This knowledge is very old:

Isaac Newton (1642, 1727) brilhantemente escreveu em seu livro “Opticks“, first published in 1704: “And if at some point I speak of light and rays as colored or endowed with colours, I would like to be understood as not speaking philosophically and correctly, but roughly – such conceptions would only be attributed by lay people when observing these experiments. To speak correctly, the rays are not colored. In them there is nothing but a certain power and disposition to generate the sensation of this or that color.”

More than 200 years later, WD Wright was inspired by Newton’s words and published a book called “Spokes Are Not Colored” in 1967, stating that “our perception of color is within us and colors cannot exist unless that there is an observer to perceive them. Color does not even exist in the chain of events between the retinal receptors and the visual cortex, but only when the information is finally interpreted in the observer’s consciousness. W. D. Wright, do Imperial College of Science and Technology, London

First published by Adam Hilger LTD, London - 1967
First edition of Adam Hilger LTD, Londres – 1967

So, if you go to the “Museum of Science and Industry” anxious to get your kids to learn science, it’s best to lower your expectations a lot. It can be fun, but not educational. Most of the time, you won’t find an employee or volunteer to answer a scientific question, and if you do, it doesn’t mean they will give you the correct answer.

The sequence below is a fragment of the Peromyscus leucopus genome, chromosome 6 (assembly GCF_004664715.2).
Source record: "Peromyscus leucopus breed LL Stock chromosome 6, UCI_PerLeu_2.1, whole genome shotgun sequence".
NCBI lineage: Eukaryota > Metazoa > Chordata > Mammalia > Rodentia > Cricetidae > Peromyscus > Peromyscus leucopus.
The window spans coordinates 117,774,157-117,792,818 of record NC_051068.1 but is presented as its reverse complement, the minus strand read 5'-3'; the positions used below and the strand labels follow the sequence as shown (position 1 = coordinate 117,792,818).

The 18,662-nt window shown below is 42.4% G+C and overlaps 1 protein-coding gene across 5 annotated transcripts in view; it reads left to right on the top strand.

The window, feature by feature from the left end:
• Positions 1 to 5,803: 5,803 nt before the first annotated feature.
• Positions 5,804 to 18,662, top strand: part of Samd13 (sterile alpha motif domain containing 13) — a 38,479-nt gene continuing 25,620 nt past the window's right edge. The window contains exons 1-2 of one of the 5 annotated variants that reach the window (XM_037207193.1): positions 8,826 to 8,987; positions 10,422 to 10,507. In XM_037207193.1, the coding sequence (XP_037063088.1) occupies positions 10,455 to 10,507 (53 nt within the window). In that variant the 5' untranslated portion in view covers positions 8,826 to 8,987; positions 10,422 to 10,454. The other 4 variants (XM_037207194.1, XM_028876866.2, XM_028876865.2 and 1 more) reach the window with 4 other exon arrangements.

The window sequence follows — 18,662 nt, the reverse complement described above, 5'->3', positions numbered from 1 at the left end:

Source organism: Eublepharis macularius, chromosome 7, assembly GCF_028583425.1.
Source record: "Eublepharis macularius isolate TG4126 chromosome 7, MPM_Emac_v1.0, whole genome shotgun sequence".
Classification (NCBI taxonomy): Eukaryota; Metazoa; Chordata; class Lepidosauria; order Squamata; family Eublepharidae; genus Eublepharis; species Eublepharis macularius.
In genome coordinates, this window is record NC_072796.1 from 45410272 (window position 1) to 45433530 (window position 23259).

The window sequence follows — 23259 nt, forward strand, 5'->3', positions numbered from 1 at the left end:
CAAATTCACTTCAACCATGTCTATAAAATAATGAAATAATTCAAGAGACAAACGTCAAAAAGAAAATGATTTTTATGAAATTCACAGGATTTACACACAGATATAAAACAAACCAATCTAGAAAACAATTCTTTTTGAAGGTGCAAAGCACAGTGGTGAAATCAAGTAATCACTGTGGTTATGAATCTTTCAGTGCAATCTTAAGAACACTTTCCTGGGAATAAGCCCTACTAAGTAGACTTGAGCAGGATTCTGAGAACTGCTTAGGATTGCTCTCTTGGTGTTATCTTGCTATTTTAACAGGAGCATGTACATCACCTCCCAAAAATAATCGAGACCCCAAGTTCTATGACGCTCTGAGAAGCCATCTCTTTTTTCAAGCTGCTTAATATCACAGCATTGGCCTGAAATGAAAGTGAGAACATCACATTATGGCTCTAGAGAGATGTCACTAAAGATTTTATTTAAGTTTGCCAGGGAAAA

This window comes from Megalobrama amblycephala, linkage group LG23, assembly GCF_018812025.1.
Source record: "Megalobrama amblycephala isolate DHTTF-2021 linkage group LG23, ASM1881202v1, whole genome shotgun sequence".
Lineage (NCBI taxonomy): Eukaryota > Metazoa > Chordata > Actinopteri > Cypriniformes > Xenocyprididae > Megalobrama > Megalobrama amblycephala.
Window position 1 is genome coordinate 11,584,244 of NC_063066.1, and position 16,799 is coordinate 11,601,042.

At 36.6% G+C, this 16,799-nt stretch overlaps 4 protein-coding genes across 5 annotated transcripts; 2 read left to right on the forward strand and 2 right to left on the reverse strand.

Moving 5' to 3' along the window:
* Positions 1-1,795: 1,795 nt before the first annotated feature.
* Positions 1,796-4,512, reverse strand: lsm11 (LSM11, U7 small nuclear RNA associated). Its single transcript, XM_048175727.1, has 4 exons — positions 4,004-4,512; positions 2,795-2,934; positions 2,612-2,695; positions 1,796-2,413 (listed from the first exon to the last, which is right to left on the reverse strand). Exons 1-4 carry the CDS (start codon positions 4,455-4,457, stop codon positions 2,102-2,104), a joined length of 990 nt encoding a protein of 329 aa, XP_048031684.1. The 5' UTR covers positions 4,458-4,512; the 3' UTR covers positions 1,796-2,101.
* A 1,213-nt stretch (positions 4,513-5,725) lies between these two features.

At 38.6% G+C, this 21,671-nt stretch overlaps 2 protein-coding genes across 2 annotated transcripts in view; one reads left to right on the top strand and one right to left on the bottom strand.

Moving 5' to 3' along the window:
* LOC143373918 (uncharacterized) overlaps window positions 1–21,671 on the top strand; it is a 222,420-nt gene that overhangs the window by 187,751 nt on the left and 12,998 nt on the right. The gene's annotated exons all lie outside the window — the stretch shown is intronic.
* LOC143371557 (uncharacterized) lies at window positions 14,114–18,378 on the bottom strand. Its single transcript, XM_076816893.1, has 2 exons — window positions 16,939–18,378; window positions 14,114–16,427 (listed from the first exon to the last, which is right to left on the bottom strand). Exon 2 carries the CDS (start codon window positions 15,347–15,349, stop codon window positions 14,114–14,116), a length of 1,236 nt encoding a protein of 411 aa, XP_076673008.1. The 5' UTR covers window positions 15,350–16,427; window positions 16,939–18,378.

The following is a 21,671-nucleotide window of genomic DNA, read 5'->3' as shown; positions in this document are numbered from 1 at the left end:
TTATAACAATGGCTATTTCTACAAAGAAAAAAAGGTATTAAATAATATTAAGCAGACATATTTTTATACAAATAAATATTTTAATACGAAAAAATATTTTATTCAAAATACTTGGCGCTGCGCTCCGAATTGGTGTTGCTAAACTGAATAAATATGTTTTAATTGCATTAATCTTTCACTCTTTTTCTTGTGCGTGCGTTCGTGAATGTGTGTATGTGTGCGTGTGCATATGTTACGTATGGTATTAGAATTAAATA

Your uniforms deceive us. They have two types: employees who 99% are not scientists but wear a uniform that says “Scientist”; the volunteers wear a uniform that says “Volunteer” and most of them are retired from various non-science related fields, but the chance of finding a science student among them, however small, is still greater than among employees.

More alarming and much more frightening is the fact that they offer a “Teacher’s Workshop” and a “Center for the Advancement of Science in Education”. In his own words, the “Teacher’s Workshop is designed to increase your knowledge of science, improve teaching, teaching ability, and demonstrate how to use museum programs and exhibits to improve the science curriculum.” This center offers a huge list of activities such as excursions, children’s science curriculum, learning lab, etc. It would be great if the museum were taking science seriously, but that is definitely not the case.

NOTE: Before writing this comment, I contacted the museum requesting that the panel should be corrected. The answer was no and the explanation was, once again, proof that the “Museum of Science and Industry”, also called MSI Chicago, does not have a sufficient minimum number of scientists and/or no respect for science. Unfortunate.

Color is in the Brain

Written by Feitosa-Santana